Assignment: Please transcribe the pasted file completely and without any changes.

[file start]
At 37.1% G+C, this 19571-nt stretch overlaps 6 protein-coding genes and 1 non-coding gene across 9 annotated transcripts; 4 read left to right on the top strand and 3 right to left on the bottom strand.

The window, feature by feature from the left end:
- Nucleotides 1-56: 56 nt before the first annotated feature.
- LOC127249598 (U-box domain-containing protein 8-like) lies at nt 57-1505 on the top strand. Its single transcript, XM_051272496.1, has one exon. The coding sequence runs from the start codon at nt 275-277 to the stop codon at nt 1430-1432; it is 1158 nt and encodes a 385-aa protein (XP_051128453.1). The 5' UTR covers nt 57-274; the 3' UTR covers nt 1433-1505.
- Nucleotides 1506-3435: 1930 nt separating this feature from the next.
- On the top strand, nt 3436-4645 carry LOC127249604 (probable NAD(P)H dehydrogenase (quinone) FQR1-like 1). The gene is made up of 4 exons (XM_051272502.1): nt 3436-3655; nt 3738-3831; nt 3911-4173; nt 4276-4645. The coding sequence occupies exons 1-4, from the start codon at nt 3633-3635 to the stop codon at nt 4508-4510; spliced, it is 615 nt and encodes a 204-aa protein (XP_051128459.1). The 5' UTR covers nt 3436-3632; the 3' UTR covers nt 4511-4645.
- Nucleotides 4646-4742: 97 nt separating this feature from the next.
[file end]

At 37.1% G+C, this 19571-nt stretch overlaps 6 protein-coding genes and 1 non-coding gene across 9 annotated transcripts; 4 read left to right on the top strand and 3 right to left on the bottom strand.

The window, feature by feature from the left end:
- Nucleotides 1-56: 56 nt before the first annotated feature.
- LOC127249598 (U-box domain-containing protein 8-like) lies at nt 57-1505 on the top strand. Its single transcript, XM_051272496.1, has one exon. The coding sequence runs from the start codon at nt 275-277 to the stop codon at nt 1430-1432; it is 1158 nt and encodes a 385-aa protein (XP_051128453.1). The 5' UTR covers nt 57-274; the 3' UTR covers nt 1433-1505.
- Nucleotides 1506-3435: 1930 nt separating this feature from the next.
- On the top strand, nt 3436-4645 carry LOC127249604 (probable NAD(P)H dehydrogenase (quinone) FQR1-like 1). The gene is made up of 4 exons (XM_051272502.1): nt 3436-3655; nt 3738-3831; nt 3911-4173; nt 4276-4645. The coding sequence occupies exons 1-4, from the start codon at nt 3633-3635 to the stop codon at nt 4508-4510; spliced, it is 615 nt and encodes a 204-aa protein (XP_051128459.1). The 5' UTR covers nt 3436-3632; the 3' UTR covers nt 4511-4645.
- Nucleotides 4646-4742: 97 nt separating this feature from the next.